In his 2000 pa­per on “Range Vot­ing” (what we’d now call Score Vot­ing), he performed sys­tem­atic util­i­tar­ian Monte-Carlo eval­u­a­tion of a wide range of vot­ing sys­tems un­der a wide range of as­sump­tions about how vot­ers vote. In other words, in each of his simu­la­tions, he as­sumed cer­tain num­bers of can­di­dates and of vot­ers, as well as a statis­ti­cal model for voter util­ities and a strat­egy model for vot­ers. Us­ing the statis­ti­cal model, he as­signed each vir­tual voter a util­ity for each can­di­date; us­ing the strat­egy model, he turned those util­ities into a bal­lot in each vot­ing method; and then he mea­sured the to­tal util­ity of the win­ning can­di­date, as com­pared to that of the high­est-to­tal-util­ity can­di­date in the race. Nowa­days the name for the differ­ence be­tween these num­bers, scaled so that the lat­ter would be 100% and the av­er­age ran­domly-se­lected can­di­date would be 0%, is “Voter Satis­fac­tion Effi­ciency” (VSE).

Smith wasn’t the first to do some­thing like this. But he was cer­tainly the first to do it so sys­tem­at­i­cally, across var­i­ous vot­ing meth­ods, util­ity mod­els, and strate­gic mod­els. Be­cause he did such a sen­si­tivity anal­y­sis across util­ity and strate­gic mod­els, he was able to see which vot­ing meth­ods con­sis­tently out­performed oth­ers, al­most re­gard­less of the speci­fics of the mod­els he used. In par­tic­u­lar, score vot­ing, in which each voter gives each can­di­date a nu­mer­i­cal score from a cer­tain range (say, 0 to 100) and the high­est to­tal score wins, was al­most always on top, while FPTP was al­most always near the bot­tom.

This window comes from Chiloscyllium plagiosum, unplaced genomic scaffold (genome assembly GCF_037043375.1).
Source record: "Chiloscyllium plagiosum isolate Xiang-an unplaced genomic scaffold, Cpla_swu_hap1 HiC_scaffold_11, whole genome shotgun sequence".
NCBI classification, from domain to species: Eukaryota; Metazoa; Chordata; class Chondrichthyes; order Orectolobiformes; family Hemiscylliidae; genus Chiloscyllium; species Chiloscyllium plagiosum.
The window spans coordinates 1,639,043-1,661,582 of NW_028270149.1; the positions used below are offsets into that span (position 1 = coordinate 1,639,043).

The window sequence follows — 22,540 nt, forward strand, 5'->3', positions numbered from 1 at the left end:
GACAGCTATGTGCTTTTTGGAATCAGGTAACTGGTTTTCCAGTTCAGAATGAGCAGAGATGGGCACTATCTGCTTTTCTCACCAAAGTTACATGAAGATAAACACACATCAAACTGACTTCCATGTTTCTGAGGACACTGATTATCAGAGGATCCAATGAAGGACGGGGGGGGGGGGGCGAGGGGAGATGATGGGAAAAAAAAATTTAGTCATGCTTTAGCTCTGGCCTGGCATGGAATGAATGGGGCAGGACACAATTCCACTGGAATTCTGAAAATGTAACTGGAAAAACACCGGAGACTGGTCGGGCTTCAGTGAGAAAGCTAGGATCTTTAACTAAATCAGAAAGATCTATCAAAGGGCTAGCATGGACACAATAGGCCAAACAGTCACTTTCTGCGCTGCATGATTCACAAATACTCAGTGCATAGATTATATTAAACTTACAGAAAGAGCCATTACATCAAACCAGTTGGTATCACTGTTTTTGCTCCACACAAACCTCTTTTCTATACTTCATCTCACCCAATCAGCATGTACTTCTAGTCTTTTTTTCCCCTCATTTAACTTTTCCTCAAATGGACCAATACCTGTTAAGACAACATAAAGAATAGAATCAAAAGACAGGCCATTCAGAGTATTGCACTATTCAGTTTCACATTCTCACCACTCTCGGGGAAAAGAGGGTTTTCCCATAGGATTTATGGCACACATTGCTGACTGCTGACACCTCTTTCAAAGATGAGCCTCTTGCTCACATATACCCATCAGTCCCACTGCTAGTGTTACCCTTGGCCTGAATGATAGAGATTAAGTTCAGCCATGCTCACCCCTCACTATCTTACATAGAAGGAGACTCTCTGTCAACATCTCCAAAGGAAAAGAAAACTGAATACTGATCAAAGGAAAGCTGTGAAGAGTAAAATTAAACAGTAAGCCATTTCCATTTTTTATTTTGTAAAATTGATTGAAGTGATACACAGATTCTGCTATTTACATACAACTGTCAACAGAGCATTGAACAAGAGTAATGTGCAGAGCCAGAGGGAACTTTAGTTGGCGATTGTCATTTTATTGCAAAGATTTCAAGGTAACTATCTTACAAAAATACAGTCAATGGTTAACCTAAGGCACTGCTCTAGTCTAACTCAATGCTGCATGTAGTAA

More re­cently, I’ve done fur­ther work on VSE, us­ing more-re­al­is­tic voter and strat­egy mod­els than what Smith had, and adding a va­ri­ety of “me­dia” mod­els to al­low vary­ing the in­for­ma­tion on which the vir­tual vot­ers base their strate­giz­ing. While this work con­firmed many of Smith’s re­sults — for in­stance, I still con­sis­tently find that FPTP is lower than IRV is lower than ap­proval is lower than score — it has un­seated score vot­ing as the undis­puted high­est-VSE method. Other meth­ods with bet­ter strat­egy re­sis­tance can end up do­ing bet­ter than score.